Glenton is similarly sharp in his criticism of high-profile military veterans (“either openly reactionary or political mediocre”) and those ex-military figures who end up in parliament, such as former Minister for Veterans Johnny Mercer MP (“the sullen personification of a failed officer corps”) and “NATO-backing” Clive Lewis.

He quotes testimony from other veterans throughout the book, with one comparing large parts of military training and culture to domestic abuse, noting the commonality of “controlling, coercive and threatening behaviour”. As another veteran argues, “It is not just battlefield trauma that causes mental health issues but the conditioning associated with training have a massive part to play.”

Glenton isn’t a pacifist though: he describes his politics as mostly anarchist and libertarian socialist, and explains he would seriously consider supporting UK military action in defence of Palestinians or Kurdish Rojava. And while the book is a radical critique of the institution of the military and how the armed forces are used by the ruling class as an “instrument for imperial violence”, “the Mob” continues to exhibit a pull on him. He clearly has affection for some aspects of military culture, and respect for the men and women who have worn the uniform. “These are not simple lives, and they defy simple interpretations”, he notes.

While some non-fiction books can be a chore to read, Veteranhood, like his award-winning 2013 biography Soldier Box, is full of brilliant writing, with a certain swagger and righteous anger to the prose. 

Quite simply, Glenton is one of the most important voices writing about UK military matters today.

What the media and political establishment isn’t telling you about Afghanistan

What the media and political establishment isn’t telling you about Afghanistan
by Ian Sinclair
Peace News
October-November 2021

‘There is a general policy by the MoD [Ministry of Defence] to keep the horror of what’s going on in Afghanistan out of the public domain,’ a senior officer told the Telegraph in September 2008. ‘If the real truth were known it would have a huge impact on Army recruiting and the Government would come under severe pressure to withdraw the troops.’

Unsurprisingly, then, while there has been a huge amount of media coverage of the US-UK-NATO withdrawal from Afghanistan, lots of important information has not been presented to the British public.

________

  • Spreading Western-style democracy to Afghanistan was not a priority for the West.

Having supported the most fanatical elements of the Mujahidin fighting Russian forces in Afghanistan in the 1980s, the US and UK returned numerous warlords to power after they invaded and occupied the country in October 2001. Hamid Karzai became president, following ‘deep political manipulation by the US’ (Bleeding Afghanistan, 2006), with the CIA dropping off ‘wads of American dollars packed into suitcases, backpacks and, on occasion, plastic shopping bags… every month or so’ to his office for over a decade (New York Times, 28 April 2013). However, it wasn’t Karzai who held power when Afghanistan was building new governing institutions in the 2000s but US Special Presidential Envoy for Afghanistan Zalmay Khalilzad, ‘dubbed the viceroy, or the real president of Afghanistan,’ according to a 2005 BBC report.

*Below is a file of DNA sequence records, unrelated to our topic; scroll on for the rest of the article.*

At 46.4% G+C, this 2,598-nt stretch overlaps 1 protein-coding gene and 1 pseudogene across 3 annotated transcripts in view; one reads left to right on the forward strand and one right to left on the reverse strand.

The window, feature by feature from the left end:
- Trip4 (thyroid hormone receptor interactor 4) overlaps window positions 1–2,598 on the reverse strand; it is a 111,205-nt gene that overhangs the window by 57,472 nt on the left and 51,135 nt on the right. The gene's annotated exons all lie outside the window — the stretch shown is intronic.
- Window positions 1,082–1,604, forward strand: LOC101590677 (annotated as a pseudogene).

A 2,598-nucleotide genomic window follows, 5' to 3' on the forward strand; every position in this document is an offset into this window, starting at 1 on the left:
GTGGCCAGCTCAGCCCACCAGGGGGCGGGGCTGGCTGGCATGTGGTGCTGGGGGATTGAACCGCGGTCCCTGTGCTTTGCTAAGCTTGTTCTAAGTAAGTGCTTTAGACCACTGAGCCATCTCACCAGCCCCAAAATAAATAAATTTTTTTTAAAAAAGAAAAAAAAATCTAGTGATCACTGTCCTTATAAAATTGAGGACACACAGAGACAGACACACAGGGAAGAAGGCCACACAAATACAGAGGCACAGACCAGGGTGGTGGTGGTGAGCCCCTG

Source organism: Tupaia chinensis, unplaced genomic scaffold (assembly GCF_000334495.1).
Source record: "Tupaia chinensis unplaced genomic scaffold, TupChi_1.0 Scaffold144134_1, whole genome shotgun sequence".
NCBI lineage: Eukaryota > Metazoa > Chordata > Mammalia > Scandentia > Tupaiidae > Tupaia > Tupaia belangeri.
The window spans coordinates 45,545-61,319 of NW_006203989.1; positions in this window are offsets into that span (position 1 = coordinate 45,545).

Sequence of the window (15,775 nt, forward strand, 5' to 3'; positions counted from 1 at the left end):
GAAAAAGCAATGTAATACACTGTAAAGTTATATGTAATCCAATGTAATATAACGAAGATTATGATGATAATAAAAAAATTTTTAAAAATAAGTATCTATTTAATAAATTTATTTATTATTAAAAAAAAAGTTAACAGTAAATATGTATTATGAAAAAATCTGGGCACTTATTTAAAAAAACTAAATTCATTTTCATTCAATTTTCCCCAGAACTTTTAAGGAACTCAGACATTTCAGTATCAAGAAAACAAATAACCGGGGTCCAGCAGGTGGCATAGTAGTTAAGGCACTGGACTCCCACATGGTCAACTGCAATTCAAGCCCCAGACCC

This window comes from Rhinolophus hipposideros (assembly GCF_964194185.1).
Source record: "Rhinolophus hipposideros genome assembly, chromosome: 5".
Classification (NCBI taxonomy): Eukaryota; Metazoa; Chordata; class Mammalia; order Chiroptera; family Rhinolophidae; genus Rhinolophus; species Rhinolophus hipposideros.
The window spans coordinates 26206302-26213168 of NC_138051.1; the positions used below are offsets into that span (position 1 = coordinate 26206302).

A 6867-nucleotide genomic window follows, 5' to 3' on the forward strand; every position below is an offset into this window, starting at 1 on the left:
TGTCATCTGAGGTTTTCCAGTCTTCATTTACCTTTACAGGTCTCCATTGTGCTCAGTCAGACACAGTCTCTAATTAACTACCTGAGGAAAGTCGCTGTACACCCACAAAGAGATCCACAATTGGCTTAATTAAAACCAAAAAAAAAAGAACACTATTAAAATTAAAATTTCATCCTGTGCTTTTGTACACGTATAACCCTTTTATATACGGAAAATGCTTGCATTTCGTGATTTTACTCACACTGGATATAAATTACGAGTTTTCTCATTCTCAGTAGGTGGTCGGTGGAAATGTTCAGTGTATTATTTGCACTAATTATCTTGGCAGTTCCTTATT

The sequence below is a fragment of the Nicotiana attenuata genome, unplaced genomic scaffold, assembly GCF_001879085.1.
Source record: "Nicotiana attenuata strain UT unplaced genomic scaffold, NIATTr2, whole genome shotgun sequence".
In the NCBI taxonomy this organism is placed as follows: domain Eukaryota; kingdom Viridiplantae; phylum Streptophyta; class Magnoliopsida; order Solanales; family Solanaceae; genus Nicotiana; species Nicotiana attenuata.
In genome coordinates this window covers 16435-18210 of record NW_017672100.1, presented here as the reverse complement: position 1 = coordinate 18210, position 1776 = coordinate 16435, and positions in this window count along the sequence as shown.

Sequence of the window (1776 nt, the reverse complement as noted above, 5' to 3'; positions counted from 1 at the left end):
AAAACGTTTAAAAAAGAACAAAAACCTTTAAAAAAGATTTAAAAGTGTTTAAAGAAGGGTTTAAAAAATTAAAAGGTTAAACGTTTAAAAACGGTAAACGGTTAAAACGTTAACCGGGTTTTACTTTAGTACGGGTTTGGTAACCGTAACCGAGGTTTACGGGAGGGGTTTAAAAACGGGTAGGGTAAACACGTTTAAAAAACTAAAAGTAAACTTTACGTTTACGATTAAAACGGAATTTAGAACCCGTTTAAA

‘The US government and its allies promised our people democracy, but imposed upon them the most undemocratic, corrupt, and mafia government of our history,’ explained the Revolutionary Association of the Women of Afghanistan in 2013.

  • The presence of US-UK-NATO forces fuelled the insurgency.

‘Before the British burst onto the scene [in 2006], Helmand was “stable” in the sense that there was almost no Taliban presence and little prospect of any,’ Frank Ledwidge, a British military intelligence officer who worked in Afghanistan, observes (Investment in Blood: The True Cost of Britain’s Afghan War, 2013). ‘After three years of British presence, the province was the most savage combat zone in the world.’ Academics Theo Farrell and Antonio Giustozzi came to a similar conclusion after interviewing elders and 53 Taliban fighters from Helmand, noting the British deployment ‘became a magnet, drawing Taliban in from surrounding districts and provinces’ (International Affairs, July 2013). This correlation was confirmed by a 2012 report from the Afghanistan NGO Safety Office, which explained International Military Forces’s ‘disengagement is the cause of AOG [Armed Opposition Group] de-escalation – not the other way around – as by removing themselves they remove the key driver of the AOG campaign.’

  • The US-UK-NATO occupation was marked by high levels of violence.

‘We’ve said we’ll be different to the Americans who were bombing and strafing villages, then behaved exactly like them,’ Leo Docherty MP, who fought as a British officer in Afghanistan, told the Sunday Times in September 2006. The US-UK-NATO reliance on air power has had deadly consequences for Afghans, with children making up 40 percent of all civilian casualties from airstrikes, according to United Nations data for the last five years (AOAV, 6 May 2021).

Speaking in 2009 Colonel Richard Kemp, Commander of British forces in Afghanistan in 2003, noted the UK military deployed White Phosphorus ‘even in areas that do have a certain amount of civilian population’ (The World Tonight, 23 February 2009), while US forces wiped out three villages – Tarek Kolache, Khosrow Sofia and Lower Babur – in Kandahar in 2010 (Wired, 2 January 2011). ‘We ended up killing a lot of people, destroying lots of bazaars and mosques’, General David Richards, the UK Chief of Defence Staff 2010-13, admitted about the early part of the British deployment (War Against the Taliban, 2012). Indeed, Ledwidge estimates British forces ‘killed thousands of non-combatants in Helmand’ (Guardian, 6 September 2021), while the Internal Displacement Monitoring Center, an affiliate of the Norwegian Refugee Council, reported about 730,000 people were displaced between 2006-10, mostly due to military operations by US-NATO forces (IRIN, 21 April 2011).